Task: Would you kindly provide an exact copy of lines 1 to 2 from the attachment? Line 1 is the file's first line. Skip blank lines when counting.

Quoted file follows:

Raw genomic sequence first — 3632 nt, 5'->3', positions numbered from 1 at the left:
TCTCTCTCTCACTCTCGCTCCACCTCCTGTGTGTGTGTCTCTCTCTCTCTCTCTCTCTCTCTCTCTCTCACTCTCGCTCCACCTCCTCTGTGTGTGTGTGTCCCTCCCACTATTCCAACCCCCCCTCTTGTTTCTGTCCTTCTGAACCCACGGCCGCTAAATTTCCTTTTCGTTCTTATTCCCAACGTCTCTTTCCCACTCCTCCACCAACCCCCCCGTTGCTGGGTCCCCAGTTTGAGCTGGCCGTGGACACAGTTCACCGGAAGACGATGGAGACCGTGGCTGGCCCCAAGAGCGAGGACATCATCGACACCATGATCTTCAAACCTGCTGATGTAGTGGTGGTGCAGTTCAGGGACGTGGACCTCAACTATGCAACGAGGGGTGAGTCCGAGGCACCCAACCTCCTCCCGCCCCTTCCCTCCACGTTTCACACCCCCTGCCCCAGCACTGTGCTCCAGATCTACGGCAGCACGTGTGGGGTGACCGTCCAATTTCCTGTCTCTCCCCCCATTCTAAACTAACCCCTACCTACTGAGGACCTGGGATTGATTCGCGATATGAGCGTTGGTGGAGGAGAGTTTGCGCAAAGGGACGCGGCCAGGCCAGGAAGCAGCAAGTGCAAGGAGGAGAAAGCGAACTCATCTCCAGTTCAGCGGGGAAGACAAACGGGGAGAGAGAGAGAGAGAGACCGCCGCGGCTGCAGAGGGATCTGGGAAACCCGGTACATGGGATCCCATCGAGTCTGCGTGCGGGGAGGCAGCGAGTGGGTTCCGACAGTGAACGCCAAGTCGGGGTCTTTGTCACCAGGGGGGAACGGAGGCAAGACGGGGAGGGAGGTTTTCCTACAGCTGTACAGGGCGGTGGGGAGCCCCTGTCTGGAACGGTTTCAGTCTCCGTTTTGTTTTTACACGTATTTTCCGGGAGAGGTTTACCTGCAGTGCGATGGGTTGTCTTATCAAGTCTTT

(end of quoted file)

Raw genomic sequence first — 3632 nt, 5'->3', positions numbered from 1 at the left:
TCTCTCTCTCACTCTCGCTCCACCTCCTGTGTGTGTGTCTCTCTCTCTCTCTCTCTCTCTCTCTCTCTCACTCTCGCTCCACCTCCTCTGTGTGTGTGTGTCCCTCCCACTATTCCAACCCCCCCTCTTGTTTCTGTCCTTCTGAACCCACGGCCGCTAAATTTCCTTTTCGTTCTTATTCCCAACGTCTCTTTCCCACTCCTCCACCAACCCCCCCGTTGCTGGGTCCCCAGTTTGAGCTGGCCGTGGACACAGTTCACCGGAAGACGATGGAGACCGTGGCTGGCCCCAAGAGCGAGGACATCATCGACACCATGATCTTCAAACCTGCTGATGTAGTGGTGGTGCAGTTCAGGGACGTGGACCTCAACTATGCAACGAGGGGTGAGTCCGAGGCACCCAACCTCCTCCCGCCCCTTCCCTCCACGTTTCACACCCCCTGCCCCAGCACTGTGCTCCAGATCTACGGCAGCACGTGTGGGGTGACCGTCCAATTTCCTGTCTCTCCCCCCATTCTAAACTAACCCCTACCTACTGAGGACCTGGGATTGATTCGCGATATGAGCGTTGGTGGAGGAGAGTTTGCGCAAAGGGACGCGGCCAGGCCAGGAAGCAGCAAGTGCAAGGAGGAGAAAGCGAACTCATCTCCAGTTCAGCGGGGAAGACAAACGGGGAGAGAGAGAGAGAGAGACCGCCGCGGCTGCAGAGGGATCTGGGAAACCCGGTACATGGGATCCCATCGAGTCTGCGTGCGGGGAGGCAGCGAGTGGGTTCCGACAGTGAACGCCAAGTCGGGGTCTTTGTCACCAGGGGGGAACGGAGGCAAGACGGGGAGGGAGGTTTTCCTACAGCTGTACAGGGCGGTGGGGAGCCCCTGTCTGGAACGGTTTCAGTCTCCGTTTTGTTTTTACACGTATTTTCCGGGAGAGGTTTACCTGCAGTGCGATGGGTTGTCTTATCAAGTCTTT